Nils Gustaf Dalén’s motto was: Be Optimistic. He demonstrated this motto to himself: when lost his vision in an explosion while working in the factory, he did not give up, and continued to work until his last breath.
Nils Gustaf Dalén or Gustaf Dalén (1869-1937) could have completed his life as a farmer by farming on the land of his parents but he used his inquisitive gifts. He went onto become became an engineer, inventor, Nobel Laureate, industrial leader, and long-term CEO of the AGA company.
Gustaf Dalén was born in Stenstorp in the Västergötland province of Sweden. He initially worked on the family and increased the yield on the land, and also started trade in seeds and ran a small dairy. In 1892 he invented a milk-fat tester that checked the milk quality. He journeyed to Stockholm to show his milk-fat tester to Gustaf de Laval who was impressed by the self-taught Dalén for daring to test the ‘impossible ideas’; and he suggested young Dalén to obtain technical education. Dalén heeded his advice, and went on to obtain formal education at Chalmers University of Technology in Gothenburg and ETH in Zurich. He earned his Master’s degree and a doctorate from Chalmers in 1896.
After completing his formal education, Gustaf Dalén went to work in the industry of acetylene appliances and at the Da Laval’s Steam Turbine Company. In 1906 Dalén became chief engineer at the Gas Accumulator Company (manufacturer and distributor of acetylene) or Svenska Aktiebolaget Gasaccumulator (AGA). In 1909 he was appointed as the Managing Director of the same company renamed as AGA. It was at AGA where he invented most of his inventions and got patents. Under his leadership at AGA, where he was hired as the chief engineer and workshop manager and subsequently became the company’s CEO. He made the company a global enterprise. Though the company was hit by strikes and by economic recession, in 1912 a large order came from the Panama Canal in Central America by which time he had invented Dalén’s light for lighthouses. AGA developed lighthouses using Dalén’s products.
The Dalén’s light was used in lighthouses and buoys which was an ‘automatic regulator used in conjunction with gas accumulators for illuminating lighthouses and buoys’.
In total, AGA was granted 250 patents under Gustaf Dalen’s life. One of his last great inventions was the legendary AGA stove which was launched in 1929. As the inventor, he inferred that the products ‘should have a solid market place’ before introduced into the market.
Dalén initially worked with acetylene (ethyne) which is flammable and sometimes an explosive hydrocarbon gas. He also invented Agamassan (Aga) which is substrate that absorbs the gas allowing safe storage, and this is commercially used.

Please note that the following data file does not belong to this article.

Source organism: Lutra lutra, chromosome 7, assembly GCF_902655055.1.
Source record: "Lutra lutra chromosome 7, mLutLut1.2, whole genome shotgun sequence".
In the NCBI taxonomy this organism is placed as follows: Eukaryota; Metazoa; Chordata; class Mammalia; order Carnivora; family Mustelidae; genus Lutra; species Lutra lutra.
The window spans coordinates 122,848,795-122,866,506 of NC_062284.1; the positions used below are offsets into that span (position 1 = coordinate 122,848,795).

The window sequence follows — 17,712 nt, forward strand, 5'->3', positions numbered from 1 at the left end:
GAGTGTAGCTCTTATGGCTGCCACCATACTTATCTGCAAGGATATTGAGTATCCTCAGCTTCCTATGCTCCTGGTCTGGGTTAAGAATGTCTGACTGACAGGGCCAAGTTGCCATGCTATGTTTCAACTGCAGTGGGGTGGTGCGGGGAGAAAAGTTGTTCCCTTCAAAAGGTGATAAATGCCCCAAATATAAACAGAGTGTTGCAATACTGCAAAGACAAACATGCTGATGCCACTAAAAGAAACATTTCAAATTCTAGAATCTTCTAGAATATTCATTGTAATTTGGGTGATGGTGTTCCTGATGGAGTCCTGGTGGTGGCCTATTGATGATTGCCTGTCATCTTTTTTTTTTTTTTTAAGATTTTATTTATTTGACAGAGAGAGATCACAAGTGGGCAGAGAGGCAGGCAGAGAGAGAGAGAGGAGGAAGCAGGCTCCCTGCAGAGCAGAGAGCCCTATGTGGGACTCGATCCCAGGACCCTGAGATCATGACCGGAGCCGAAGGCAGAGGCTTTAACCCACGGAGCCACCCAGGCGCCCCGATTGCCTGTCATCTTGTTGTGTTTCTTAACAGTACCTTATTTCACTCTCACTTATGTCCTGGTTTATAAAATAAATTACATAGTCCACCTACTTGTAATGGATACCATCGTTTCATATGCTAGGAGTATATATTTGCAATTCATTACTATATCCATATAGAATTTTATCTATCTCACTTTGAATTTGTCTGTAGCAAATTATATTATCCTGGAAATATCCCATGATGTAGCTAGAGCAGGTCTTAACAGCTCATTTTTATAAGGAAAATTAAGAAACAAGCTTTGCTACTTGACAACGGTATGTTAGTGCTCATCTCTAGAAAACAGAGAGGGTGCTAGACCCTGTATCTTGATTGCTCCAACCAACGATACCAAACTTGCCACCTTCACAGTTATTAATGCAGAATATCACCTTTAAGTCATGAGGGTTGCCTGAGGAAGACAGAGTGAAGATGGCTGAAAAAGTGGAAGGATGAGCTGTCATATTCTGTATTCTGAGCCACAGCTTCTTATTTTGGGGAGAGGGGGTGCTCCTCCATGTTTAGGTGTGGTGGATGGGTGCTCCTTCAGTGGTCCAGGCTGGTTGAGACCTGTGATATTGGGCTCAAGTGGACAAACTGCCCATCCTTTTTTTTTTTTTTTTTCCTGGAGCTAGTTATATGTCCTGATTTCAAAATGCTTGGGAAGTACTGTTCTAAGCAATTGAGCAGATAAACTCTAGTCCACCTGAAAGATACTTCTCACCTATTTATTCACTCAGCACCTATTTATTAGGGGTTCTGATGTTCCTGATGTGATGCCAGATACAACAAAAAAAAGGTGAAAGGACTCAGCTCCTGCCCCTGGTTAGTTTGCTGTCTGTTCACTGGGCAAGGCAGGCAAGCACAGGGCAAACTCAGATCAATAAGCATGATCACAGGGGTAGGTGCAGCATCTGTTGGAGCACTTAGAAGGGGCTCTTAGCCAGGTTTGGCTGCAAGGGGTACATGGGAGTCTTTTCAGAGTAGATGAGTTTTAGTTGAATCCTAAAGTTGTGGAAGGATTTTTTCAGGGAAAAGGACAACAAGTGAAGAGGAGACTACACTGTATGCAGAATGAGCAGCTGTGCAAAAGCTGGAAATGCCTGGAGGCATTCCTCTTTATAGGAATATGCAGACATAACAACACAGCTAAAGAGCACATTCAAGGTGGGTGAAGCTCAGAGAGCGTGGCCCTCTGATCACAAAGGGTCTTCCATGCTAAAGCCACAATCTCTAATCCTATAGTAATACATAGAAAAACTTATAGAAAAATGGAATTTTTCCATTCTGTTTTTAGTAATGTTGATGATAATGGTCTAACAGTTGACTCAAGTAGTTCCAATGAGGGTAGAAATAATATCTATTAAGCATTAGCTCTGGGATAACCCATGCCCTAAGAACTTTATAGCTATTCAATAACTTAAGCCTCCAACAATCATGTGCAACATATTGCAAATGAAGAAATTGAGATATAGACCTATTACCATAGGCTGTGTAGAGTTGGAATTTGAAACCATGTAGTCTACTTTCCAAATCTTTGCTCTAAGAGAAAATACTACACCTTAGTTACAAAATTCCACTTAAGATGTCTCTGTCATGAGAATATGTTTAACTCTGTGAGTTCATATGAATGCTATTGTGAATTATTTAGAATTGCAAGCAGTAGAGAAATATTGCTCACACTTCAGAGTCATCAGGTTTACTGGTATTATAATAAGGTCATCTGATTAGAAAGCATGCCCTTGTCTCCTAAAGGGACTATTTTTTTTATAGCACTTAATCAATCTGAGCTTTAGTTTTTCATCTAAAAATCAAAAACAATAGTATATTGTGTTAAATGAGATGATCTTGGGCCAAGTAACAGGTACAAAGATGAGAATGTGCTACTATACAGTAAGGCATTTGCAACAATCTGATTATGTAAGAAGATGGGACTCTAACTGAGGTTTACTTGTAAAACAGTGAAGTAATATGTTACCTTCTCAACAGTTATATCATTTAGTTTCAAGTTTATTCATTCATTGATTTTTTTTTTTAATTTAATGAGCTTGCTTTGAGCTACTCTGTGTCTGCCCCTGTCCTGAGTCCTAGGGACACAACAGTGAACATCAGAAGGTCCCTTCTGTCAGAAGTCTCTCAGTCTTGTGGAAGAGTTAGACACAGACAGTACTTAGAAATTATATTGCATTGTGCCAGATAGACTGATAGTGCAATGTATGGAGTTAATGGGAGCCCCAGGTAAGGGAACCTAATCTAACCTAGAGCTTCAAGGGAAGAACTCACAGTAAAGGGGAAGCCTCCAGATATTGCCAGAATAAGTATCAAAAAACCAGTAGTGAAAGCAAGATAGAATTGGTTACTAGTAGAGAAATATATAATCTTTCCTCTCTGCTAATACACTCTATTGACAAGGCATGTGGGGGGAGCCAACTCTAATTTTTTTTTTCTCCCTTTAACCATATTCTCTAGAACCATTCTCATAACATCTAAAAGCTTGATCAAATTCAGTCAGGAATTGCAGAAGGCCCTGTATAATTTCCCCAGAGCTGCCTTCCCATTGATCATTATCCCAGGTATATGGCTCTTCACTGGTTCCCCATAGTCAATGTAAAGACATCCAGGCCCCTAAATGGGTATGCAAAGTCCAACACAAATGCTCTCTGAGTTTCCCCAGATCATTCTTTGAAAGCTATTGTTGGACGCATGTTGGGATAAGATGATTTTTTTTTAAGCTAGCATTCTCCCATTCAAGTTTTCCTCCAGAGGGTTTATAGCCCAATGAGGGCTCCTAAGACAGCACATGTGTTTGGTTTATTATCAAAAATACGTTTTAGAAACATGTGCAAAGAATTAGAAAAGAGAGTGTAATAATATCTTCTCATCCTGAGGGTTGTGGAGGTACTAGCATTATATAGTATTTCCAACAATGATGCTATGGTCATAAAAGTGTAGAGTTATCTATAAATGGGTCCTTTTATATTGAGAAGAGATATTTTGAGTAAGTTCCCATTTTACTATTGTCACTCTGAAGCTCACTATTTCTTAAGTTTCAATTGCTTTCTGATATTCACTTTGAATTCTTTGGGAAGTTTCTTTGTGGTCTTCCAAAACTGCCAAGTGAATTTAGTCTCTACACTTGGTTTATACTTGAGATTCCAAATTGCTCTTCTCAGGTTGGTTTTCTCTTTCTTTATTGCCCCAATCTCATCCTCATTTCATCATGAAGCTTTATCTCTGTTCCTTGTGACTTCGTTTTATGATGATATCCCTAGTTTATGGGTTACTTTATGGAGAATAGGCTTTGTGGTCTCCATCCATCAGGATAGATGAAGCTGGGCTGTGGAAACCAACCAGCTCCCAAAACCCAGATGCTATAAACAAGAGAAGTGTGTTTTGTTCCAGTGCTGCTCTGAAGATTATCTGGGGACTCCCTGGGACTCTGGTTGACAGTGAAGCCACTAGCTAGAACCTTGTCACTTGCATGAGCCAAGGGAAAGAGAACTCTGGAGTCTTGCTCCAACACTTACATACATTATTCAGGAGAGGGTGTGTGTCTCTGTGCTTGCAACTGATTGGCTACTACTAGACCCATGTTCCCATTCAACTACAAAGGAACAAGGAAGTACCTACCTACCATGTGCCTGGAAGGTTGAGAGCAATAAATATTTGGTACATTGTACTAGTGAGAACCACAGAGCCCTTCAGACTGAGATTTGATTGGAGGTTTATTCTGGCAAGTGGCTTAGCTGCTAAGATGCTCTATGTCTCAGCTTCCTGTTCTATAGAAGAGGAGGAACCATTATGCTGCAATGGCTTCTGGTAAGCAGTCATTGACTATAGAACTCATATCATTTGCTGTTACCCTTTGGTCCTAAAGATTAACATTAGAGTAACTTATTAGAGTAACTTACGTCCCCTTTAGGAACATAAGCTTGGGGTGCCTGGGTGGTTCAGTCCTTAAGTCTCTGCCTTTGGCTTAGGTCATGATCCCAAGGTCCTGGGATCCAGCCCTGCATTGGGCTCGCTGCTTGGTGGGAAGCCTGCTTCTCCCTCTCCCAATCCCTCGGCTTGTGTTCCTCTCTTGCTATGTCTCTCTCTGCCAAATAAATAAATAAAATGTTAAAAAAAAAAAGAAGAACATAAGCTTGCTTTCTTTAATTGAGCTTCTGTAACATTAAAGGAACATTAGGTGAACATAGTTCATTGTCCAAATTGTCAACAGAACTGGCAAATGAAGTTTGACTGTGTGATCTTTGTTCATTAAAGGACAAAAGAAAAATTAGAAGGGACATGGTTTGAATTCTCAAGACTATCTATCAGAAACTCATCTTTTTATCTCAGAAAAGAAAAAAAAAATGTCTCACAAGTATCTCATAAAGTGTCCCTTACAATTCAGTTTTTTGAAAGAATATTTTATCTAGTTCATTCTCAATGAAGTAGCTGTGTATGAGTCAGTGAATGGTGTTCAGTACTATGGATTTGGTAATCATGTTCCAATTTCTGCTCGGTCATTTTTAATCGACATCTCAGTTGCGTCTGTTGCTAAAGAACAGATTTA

ACETYLENE: Acetylene is a colourless gas that burns with a bright flame used in cutting and welding metal. It is the simplest and best-known member of the hydrocarbon series. It is a colourless, inflammable gas widely used as a fuel in oxyacetylene welding and cutting of metals. Acetylene produced an ultra-bright white light which superseded the less bright LPG as the fuel of choice for lighthouse illumination.
Dalén used the new fuel and developed a light that came to be known as Dalén’s light and this also had another invention called ‘sun valve’ the regulating valve. Sun valve enabled the light ‘to operate only at night’. The valve, based on the difference in expansion between black and white metal rods, could extinguish beacons during daytime. Thus, conserving fuel and reducing gas consumption and prolonged the light to over a year such as in a lighthouse. He was awarded the Nobel Prize in Physics in for his invention of the automatic sun valve (Solventil). The solventil regulated gaslight source by the action of sunlight, turning it off at dawn and on at dusk or at other periods of darkness. It rapidly came into worldwide use for buoys and unmanned lighthouses.
The light in the lighthouses by the coasts or seashores functioned by burning an open flame or mixed with air in an incandescent mantle and acetylene produced a light equal to that of oil. Lighthouses enable navigation for the seafarers. In the nineteenth century acetylene gas began to be used to light their beacons.
BUOY: Buoy is a floating object anchored to the bottom of the sea or river to mark places that are dangerous for boats or to show where boats may go.
The AGA lighthouse equipment worked without any type of electric supply and was thus extremely reliable. Its lighthouse equipment and buoys were used widely in Scandinavia for they were reliable and safe. The AGA Lighthouses lighted up the entire Panama Canal at that time.
NOVEL PRIZE FOR PHYSICS IN 1912:
Nobel Prize for Physics in 1912 awarded to Gustaf Dalén for inventing automatic regulators for gas accumulators for lighthouses and buoys
Gustaf Dalen passed away quietly on December 9, 1937 with his family in the villa on Lidingö in Sweden.